By Tim Kridel
By next year, annual sales of smartphones that support HTML5 should hit 1 billion worldwide, says the research firm Strategy Analytics. Even today, there’s a healthy installed base of HTML5 phones: at least 336 million, based on 2011 sales.
That market momentum is one reason why HTML5 skills are increasingly important. We recently spoke with Mike Richmond, a technologist in Intel’s Open Source Technology Center who focuses on HTML5, about what to keep in mind when working with the language. [Disclosure: Intel is the sponsor of this content.]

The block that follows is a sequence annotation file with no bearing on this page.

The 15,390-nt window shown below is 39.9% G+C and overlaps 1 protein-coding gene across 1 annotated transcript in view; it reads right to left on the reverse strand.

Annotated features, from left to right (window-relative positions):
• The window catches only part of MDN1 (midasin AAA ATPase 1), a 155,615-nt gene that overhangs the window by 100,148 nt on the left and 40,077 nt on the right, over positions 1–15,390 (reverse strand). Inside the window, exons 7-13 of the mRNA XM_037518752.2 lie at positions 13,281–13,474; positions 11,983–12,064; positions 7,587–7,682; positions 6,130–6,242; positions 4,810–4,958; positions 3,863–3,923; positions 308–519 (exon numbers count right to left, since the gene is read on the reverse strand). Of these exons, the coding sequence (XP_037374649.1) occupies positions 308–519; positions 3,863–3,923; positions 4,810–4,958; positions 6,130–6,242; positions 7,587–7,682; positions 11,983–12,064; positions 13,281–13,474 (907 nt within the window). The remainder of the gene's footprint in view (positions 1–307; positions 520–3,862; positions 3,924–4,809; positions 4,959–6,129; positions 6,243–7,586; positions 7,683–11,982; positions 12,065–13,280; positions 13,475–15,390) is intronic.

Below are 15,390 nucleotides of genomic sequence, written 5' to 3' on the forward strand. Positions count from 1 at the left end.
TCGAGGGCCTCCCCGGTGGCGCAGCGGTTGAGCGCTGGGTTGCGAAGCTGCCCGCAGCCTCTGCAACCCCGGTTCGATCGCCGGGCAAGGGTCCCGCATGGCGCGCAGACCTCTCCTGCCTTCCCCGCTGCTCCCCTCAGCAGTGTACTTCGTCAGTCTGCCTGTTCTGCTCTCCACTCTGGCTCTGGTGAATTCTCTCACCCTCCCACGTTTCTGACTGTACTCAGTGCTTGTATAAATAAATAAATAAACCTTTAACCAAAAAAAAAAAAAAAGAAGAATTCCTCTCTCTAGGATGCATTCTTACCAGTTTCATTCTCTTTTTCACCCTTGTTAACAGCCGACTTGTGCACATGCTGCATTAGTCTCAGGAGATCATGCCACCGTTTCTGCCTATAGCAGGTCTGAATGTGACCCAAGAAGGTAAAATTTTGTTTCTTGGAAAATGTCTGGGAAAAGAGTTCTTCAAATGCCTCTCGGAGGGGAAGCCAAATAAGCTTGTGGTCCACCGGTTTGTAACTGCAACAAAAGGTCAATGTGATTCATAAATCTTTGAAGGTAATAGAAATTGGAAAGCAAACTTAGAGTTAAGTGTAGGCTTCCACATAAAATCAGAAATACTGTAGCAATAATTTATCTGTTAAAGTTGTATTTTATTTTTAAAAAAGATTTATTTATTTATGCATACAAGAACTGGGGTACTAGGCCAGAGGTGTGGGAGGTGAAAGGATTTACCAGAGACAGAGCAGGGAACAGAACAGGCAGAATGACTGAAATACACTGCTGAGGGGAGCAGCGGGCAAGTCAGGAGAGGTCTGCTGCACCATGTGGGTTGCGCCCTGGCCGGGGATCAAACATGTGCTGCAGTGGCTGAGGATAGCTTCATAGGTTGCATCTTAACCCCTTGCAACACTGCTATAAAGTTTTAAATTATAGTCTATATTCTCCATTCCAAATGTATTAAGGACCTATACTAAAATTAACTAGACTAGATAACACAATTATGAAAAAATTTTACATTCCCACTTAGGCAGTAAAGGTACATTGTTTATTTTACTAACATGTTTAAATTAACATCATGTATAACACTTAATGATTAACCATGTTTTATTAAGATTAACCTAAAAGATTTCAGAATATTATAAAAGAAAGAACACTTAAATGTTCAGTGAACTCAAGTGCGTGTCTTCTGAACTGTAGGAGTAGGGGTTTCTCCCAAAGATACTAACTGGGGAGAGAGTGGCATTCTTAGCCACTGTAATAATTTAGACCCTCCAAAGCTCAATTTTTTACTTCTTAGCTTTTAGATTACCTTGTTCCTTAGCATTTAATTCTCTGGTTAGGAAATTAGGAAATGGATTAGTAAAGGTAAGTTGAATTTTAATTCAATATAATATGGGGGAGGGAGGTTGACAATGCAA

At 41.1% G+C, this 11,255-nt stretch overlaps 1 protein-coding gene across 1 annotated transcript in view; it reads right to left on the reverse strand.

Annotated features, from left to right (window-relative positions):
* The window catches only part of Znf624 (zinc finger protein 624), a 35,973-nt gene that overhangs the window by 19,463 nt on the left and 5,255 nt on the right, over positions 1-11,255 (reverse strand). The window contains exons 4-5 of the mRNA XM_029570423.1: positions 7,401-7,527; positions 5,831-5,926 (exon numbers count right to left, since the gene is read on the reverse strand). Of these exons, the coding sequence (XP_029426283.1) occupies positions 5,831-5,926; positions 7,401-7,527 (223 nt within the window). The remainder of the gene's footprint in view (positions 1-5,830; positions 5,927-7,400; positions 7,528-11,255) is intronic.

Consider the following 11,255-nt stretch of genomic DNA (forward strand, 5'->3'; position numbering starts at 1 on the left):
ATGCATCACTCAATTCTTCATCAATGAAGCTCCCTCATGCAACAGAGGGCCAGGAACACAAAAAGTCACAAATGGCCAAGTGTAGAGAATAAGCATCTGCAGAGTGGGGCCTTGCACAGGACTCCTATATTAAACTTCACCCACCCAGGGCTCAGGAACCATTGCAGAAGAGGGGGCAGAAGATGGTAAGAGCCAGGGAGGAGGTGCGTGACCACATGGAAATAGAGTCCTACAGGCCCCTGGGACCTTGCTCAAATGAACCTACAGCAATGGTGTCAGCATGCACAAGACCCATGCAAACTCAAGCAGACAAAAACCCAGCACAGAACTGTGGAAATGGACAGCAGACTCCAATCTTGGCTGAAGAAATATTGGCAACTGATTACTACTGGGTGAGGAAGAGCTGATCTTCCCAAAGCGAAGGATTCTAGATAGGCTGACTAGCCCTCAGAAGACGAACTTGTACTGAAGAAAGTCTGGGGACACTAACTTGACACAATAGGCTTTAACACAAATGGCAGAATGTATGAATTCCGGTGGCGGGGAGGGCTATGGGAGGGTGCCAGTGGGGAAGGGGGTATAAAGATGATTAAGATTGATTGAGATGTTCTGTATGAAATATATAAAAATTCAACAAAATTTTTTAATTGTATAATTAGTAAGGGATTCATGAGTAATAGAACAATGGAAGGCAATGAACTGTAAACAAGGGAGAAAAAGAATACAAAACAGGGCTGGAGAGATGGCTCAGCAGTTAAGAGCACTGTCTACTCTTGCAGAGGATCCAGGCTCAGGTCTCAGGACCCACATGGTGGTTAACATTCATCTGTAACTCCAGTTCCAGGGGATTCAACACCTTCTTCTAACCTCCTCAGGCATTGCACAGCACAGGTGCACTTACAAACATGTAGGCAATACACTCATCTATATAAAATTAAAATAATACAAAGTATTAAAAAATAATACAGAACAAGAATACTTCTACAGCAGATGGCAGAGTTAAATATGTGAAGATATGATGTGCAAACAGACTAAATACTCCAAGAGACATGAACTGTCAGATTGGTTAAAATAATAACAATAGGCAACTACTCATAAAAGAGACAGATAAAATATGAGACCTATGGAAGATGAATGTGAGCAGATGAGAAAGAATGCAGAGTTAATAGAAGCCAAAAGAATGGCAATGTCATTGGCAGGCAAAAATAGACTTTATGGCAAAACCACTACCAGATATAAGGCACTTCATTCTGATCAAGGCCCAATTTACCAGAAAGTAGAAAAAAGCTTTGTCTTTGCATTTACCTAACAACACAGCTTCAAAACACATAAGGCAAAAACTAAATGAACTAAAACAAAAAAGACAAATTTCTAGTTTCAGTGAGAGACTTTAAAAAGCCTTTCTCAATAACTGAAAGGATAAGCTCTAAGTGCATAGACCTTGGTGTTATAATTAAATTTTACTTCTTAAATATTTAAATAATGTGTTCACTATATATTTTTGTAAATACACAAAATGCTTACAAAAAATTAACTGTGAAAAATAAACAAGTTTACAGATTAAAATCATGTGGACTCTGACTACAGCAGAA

Why should mobile app developers begin mastering HTML5 if they aren’t already proficient? Does HTML5 enable them to develop app features that they otherwise couldn’t, or target certain segments such as browser-based Web apps?
Mike Richmond: Applications developed in HTML5 are easier to move between target environments. And because HTML5 and CSS are so visual, it can be much easier to do user interfaces that are scalable between platforms rather than doing the same UI in native code. Web apps can also be delivered outside of an application store.